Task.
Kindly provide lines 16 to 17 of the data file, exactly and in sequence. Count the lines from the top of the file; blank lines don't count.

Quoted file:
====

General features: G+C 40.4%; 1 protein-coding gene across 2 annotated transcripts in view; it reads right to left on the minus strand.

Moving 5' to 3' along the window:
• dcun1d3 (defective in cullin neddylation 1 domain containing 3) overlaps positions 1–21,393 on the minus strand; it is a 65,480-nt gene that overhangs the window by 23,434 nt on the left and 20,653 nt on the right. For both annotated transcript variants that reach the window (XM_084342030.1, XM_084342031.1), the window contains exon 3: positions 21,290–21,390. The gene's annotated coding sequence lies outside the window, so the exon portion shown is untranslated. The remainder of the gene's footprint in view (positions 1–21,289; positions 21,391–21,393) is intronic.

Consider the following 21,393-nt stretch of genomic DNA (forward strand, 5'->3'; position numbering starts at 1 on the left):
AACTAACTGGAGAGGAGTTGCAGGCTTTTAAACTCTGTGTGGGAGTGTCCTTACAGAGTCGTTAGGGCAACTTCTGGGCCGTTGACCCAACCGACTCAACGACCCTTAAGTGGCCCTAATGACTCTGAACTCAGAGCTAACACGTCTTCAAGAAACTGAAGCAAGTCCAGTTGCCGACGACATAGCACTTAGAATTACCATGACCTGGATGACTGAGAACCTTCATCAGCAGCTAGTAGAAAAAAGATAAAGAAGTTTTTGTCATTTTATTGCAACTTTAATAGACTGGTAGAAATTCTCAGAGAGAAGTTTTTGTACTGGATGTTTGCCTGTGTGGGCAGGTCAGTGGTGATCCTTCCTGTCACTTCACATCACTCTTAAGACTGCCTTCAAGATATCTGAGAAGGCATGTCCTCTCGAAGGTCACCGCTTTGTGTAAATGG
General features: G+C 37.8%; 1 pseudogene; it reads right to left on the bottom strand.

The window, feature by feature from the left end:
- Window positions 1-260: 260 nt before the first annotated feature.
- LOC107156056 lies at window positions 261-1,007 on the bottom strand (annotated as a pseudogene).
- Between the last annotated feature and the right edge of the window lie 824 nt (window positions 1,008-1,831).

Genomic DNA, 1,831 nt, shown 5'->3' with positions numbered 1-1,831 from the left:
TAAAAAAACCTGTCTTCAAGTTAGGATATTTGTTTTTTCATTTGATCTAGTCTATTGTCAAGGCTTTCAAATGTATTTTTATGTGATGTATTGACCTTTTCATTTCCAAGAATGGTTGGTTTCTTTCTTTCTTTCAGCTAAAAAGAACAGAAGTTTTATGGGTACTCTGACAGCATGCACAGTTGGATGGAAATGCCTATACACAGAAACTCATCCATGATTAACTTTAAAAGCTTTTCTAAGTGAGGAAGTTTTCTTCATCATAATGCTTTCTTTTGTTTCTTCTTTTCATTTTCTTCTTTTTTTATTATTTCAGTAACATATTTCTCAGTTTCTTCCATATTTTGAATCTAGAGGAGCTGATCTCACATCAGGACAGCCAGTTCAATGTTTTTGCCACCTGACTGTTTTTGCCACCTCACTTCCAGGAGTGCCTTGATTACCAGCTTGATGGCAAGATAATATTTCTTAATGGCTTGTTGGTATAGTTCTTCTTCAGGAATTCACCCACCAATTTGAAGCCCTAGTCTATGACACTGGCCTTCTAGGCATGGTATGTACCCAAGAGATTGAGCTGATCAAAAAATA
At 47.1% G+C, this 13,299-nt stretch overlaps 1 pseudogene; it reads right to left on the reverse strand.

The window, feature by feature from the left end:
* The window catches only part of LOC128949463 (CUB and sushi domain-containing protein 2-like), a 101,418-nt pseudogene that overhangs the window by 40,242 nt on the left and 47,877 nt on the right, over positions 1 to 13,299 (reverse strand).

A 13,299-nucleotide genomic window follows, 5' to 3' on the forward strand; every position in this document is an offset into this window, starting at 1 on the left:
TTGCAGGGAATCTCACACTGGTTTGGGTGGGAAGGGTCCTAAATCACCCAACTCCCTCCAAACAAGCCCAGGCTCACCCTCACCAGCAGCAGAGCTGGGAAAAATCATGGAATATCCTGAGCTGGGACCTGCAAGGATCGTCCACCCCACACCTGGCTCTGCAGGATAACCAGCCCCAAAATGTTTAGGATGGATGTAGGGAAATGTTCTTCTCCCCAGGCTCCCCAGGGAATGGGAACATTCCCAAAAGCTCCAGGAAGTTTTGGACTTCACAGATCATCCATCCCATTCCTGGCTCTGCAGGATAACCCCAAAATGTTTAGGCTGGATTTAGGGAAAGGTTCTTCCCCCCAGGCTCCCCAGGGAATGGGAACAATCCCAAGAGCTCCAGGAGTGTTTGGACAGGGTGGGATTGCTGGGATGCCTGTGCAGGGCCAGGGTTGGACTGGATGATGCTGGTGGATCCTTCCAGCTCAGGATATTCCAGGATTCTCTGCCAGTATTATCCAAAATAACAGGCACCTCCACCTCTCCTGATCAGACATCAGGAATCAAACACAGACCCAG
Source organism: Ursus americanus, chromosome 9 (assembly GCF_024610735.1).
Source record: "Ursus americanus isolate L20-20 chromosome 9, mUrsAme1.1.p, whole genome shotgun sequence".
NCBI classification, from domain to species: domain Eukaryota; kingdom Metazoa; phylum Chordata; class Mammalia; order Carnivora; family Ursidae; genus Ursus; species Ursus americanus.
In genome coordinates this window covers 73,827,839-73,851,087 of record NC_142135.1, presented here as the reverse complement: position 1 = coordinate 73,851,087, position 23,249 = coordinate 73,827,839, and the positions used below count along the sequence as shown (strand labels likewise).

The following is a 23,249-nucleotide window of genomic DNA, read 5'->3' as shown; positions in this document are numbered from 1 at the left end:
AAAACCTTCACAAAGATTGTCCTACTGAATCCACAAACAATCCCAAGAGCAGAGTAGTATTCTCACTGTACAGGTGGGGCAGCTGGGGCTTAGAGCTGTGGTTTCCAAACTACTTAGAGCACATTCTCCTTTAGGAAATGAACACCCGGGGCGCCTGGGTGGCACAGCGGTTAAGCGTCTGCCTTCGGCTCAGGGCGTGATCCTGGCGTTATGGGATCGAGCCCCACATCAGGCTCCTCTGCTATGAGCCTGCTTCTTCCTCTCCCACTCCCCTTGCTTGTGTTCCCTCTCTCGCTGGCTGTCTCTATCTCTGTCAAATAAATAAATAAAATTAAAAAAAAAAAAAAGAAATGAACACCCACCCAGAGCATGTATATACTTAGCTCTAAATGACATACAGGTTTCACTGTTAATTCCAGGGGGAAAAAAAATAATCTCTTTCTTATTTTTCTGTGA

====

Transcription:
A 13,299-nucleotide genomic window follows, 5' to 3' on the forward strand; every position in this document is an offset into this window, starting at 1 on the left:
TTGCAGGGAATCTCACACTGGTTTGGGTGGGAAGGGTCCTAAATCACCCAACTCCCTCCAAACAAGCCCAGGCTCACCCTCACCAGCAGCAGAGCTGGGAAAAATCATGGAATATCCTGAGCTGGGACCTGCAAGGATCGTCCACCCCACACCTGGCTCTGCAGGATAACCAGCCCCAAAATGTTTAGGATGGATGTAGGGAAATGTTCTTCTCCCCAGGCTCCCCAGGGAATGGGAACATTCCCAAAAGCTCCAGGAAGTTTTGGACTTCACAGATCATCCATCCCATTCCTGGCTCTGCAGGATAACCCCAAAATGTTTAGGCTGGATTTAGGGAAAGGTTCTTCCCCCCAGGCTCCCCAGGGAATGGGAACAATCCCAAGAGCTCCAGGAGTGTTTGGACAGGGTGGGATTGCTGGGATGCCTGTGCAGGGCCAGGGTTGGACTGGATGATGCTGGTGGATCCTTCCAGCTCAGGATATTCCAGGATTCTCTGCCAGTATTATCCAAAATAACAGGCACCTCCACCTCTCCTGATCAGACATCAGGAATCAAACACAGACCCAG